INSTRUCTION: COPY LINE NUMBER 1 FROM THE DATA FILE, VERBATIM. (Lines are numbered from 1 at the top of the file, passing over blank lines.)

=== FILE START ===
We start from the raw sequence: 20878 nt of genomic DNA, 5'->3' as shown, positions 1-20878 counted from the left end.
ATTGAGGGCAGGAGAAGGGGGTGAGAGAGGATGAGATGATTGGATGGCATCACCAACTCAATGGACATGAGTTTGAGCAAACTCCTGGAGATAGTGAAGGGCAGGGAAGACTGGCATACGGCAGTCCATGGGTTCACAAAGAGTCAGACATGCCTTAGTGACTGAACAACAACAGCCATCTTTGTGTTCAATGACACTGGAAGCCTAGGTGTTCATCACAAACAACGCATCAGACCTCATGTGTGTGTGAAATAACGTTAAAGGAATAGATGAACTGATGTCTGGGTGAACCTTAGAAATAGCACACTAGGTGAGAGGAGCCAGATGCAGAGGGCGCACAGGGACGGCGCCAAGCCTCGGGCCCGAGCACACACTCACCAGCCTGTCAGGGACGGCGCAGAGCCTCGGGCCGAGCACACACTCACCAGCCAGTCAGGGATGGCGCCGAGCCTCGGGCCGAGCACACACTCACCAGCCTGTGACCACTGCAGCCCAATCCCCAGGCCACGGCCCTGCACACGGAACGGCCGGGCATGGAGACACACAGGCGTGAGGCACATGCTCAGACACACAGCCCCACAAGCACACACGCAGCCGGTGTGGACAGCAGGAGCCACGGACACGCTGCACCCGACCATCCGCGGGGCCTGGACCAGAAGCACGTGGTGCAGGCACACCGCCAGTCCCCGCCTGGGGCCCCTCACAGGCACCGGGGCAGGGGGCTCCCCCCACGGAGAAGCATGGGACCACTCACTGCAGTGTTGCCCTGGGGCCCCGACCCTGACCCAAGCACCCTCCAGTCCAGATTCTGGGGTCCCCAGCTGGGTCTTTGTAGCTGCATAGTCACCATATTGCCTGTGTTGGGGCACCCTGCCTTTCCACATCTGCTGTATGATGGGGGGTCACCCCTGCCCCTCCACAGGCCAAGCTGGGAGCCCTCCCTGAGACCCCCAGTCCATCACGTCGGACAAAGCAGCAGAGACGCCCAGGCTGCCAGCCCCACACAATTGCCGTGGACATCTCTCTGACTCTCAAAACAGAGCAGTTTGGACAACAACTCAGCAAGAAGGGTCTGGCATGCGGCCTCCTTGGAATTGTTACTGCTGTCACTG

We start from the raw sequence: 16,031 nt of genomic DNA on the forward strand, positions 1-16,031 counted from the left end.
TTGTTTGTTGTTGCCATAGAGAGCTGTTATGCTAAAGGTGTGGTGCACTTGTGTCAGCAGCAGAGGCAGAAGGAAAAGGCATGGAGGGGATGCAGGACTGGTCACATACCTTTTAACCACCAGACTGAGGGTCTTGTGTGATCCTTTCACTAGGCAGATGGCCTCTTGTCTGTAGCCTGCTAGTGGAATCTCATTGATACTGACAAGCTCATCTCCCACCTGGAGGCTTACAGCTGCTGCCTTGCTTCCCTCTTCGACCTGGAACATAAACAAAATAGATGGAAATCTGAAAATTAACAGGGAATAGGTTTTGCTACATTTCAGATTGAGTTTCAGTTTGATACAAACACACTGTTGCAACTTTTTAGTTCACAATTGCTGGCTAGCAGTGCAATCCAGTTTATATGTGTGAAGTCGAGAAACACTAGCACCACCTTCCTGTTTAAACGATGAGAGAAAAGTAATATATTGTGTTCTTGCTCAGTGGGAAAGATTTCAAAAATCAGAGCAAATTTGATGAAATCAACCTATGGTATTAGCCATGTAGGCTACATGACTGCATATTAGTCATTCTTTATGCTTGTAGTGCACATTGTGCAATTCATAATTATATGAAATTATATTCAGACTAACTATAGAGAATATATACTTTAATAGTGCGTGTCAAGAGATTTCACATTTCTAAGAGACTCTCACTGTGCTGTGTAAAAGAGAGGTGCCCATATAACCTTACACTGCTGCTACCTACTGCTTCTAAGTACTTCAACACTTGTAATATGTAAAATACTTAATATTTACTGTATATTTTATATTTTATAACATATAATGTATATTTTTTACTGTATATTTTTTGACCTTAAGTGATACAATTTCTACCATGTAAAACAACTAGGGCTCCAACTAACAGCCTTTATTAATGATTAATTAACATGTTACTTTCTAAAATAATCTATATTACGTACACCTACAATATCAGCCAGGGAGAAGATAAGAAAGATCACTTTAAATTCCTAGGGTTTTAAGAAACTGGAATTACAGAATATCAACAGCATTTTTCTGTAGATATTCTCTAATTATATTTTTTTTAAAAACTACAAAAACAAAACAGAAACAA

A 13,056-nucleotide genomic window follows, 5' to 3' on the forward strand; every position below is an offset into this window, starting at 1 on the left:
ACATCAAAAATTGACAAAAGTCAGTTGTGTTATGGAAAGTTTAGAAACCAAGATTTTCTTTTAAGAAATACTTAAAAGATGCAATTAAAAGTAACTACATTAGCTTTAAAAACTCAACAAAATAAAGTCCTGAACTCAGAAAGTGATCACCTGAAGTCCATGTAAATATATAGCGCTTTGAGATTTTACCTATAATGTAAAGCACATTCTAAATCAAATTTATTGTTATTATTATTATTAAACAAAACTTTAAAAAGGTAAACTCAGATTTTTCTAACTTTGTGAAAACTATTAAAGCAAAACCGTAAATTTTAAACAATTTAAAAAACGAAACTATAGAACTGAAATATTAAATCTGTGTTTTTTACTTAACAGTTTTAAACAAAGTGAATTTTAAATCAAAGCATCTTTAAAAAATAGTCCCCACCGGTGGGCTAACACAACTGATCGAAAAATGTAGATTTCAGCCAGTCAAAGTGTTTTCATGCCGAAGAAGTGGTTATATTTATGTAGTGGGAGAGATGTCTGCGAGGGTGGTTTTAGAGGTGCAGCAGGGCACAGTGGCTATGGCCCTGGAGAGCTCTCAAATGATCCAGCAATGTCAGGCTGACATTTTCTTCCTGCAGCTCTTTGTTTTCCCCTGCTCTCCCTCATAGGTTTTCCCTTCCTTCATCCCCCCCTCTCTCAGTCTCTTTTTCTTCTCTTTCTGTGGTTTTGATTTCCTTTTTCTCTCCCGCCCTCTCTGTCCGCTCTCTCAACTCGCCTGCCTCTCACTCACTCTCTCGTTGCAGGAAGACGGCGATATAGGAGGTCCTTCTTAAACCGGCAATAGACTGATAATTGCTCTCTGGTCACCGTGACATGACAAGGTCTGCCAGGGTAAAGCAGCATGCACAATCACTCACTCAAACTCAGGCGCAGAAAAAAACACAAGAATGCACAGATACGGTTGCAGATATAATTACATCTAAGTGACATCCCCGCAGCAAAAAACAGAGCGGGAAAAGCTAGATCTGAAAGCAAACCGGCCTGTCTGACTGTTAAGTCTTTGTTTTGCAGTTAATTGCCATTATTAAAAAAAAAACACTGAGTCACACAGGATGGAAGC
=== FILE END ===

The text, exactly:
We start from the raw sequence: 20878 nt of genomic DNA, 5'->3' as shown, positions 1-20878 counted from the left end.